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The concept of the division of labor is used by both structural functionalists, the students of Durkheim, and conflict theorists, the students of Marx, but the meaning of the concept differs. For Durkheim it means the occupational structure, and it also includes a new form of social solidarity — organic solidarity — that integrates the members of industrial societies in contrast to the mechanical solidarity of traditional societies. Durkheim saw this as a weaker, more precarious form of solidarity that was still in the process of development in the early twentieth century. For Marx it means a double division of labor: the technical division of labor in the enterprise that broke down the production process into a sequence of tasks, and the social division of labor among enterprises, industries and social classes that was mediated through commodity exchanges in market relations. While the social labor of the enterprise was rationally organized, Marx saw contradictions and class exploitation and domination in the social division of labor.
Durkheim saw the problems in terms of both the tendency to anomie, or normlessness, and the ”forced division of labor. He thought that a new corporate order constituted by professional and occupational organizations would create a new moral order which would address the first problem. These organizations would mediate between the level of the state and the level of employers and workers. He thought the abolition of inherited wealth would address the second problem and allow those with natural talent to assume appropriate positions in the division of labor regardless of their social locations. On the other hand, Marx saw the problems as rooted in alienated labor and the exploitation of living labor by capital in the social division of labor. When the working class sells its labor power, its only commodity, to the capitalist class, it alienates control of the labor process and the wealth created in that process to the class that owns and/or controls private property. Further, the capitalist class takes advantage of the fact that during the labor process the working class creates more value than is returned to it in the form of the wage. The transformation of value is a metamorphic process that renders exploitation opaque to the members of the working class in contrast to the transparent process of exploitation in the production and property relations based on slavery, caste, or serfdom. Marx saw class conflict and a social revolution led by a class conscious working class as the agent of societal transformation.
Henri Lefebvre has extended Marx’s analysis of production relations in the social division of labor to consumption and the reproduction of the relations of production by incorporating cultural processes as well as relations of domination and subordination that are not reduced to the mode of production as orthodox Marxists do. According to Lefebvre capitalism has undergone a mutation from its classical nineteenth-century form, the bureaucratic society of controlled consumption. When the working class failed to become a revolutionary agent, the technocrats brought stability and cohesion to a society that lacked both through their deployment of bureaucratic forms of organization and the ideology of technological modernism — the introduction of trivial technological changes on the surface of this society while the capitalist relations of production remained fundamentally unchanged. Class relations in the social division of labor do not have a life of their own; they do not persist due to inertia; they need to be reproduced in everyday life. For Lefebvre, culture is a means of distribution, especially the advertising form. Further, Lefebvre conceptualizes a new ”state mode of production where the state plays a critical role in promoting economic growth and in reproducing the relations of production. Lefebvre calls for an urban revolution and a revolution in everyday life. Production relations would be reoriented to the production of social needs and ”rights to the city that would be extensions of citizenship rights.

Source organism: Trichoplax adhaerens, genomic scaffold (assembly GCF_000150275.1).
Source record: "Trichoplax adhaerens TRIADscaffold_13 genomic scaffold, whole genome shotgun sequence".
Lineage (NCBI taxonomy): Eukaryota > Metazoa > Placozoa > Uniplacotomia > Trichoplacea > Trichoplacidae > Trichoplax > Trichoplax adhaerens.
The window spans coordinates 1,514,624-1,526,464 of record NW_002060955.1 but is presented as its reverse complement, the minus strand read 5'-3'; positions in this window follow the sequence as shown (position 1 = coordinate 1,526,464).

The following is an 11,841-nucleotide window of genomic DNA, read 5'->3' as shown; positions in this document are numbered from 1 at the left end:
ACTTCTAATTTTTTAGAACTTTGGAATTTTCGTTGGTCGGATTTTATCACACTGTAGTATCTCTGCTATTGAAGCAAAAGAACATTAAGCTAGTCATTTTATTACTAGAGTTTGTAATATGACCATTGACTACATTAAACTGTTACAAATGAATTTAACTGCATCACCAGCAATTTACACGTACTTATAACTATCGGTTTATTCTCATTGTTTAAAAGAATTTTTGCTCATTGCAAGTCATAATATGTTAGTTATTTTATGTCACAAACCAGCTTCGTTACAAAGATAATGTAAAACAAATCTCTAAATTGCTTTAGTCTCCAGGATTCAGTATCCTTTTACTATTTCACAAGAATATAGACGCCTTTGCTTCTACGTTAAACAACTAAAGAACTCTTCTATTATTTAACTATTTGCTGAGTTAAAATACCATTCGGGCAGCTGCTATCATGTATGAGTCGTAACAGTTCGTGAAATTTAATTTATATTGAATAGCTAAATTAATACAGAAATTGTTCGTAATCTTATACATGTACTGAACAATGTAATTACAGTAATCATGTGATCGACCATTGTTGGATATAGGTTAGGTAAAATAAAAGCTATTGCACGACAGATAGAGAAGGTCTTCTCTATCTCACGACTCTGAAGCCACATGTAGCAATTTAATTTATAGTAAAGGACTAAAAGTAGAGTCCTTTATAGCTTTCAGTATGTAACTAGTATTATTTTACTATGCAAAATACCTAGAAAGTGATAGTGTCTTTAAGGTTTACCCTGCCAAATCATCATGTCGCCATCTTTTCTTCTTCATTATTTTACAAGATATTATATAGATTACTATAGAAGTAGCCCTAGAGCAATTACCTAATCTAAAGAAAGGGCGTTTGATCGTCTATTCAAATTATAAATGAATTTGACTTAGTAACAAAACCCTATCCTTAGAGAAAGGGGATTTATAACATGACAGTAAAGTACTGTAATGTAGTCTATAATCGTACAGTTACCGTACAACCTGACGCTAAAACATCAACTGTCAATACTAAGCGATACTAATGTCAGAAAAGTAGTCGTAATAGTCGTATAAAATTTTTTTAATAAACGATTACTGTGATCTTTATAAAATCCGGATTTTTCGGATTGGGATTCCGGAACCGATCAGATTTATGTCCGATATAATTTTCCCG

Current research is focusing on the globalization of the division of labor with new topics: information technologies, the deskilling of labor, automation, the transformation of production from manufacturing to services, and the outsourcing of production to developing nations. The students of Durkheim often see these developments as the inevitable consequences of technological change, a relentless force that escapes human agency. Whereas the students of Marx see these developments as an extension of alienated labor (Braverman) and class exploitation to a higher level through neocolonialism (Wallerstein), or through the colonization of everyday life (Debord).
- Braverman, H. (1974) Labor and Monopoly Capital. Monthly Review Press, New York & London.
- Durkheim, IE. (1984) The Division of Labor in Society. Free Press, New York.
- Lefebvre, H. (1976) The Survival ofCapitalism. Allison and Busby, London.
- Marx, K. (1977) Capital, vol. 1, 1st edn. Vintage, New York.
- Wallerstein, (1976) The Modern World System. Academic Press, New York.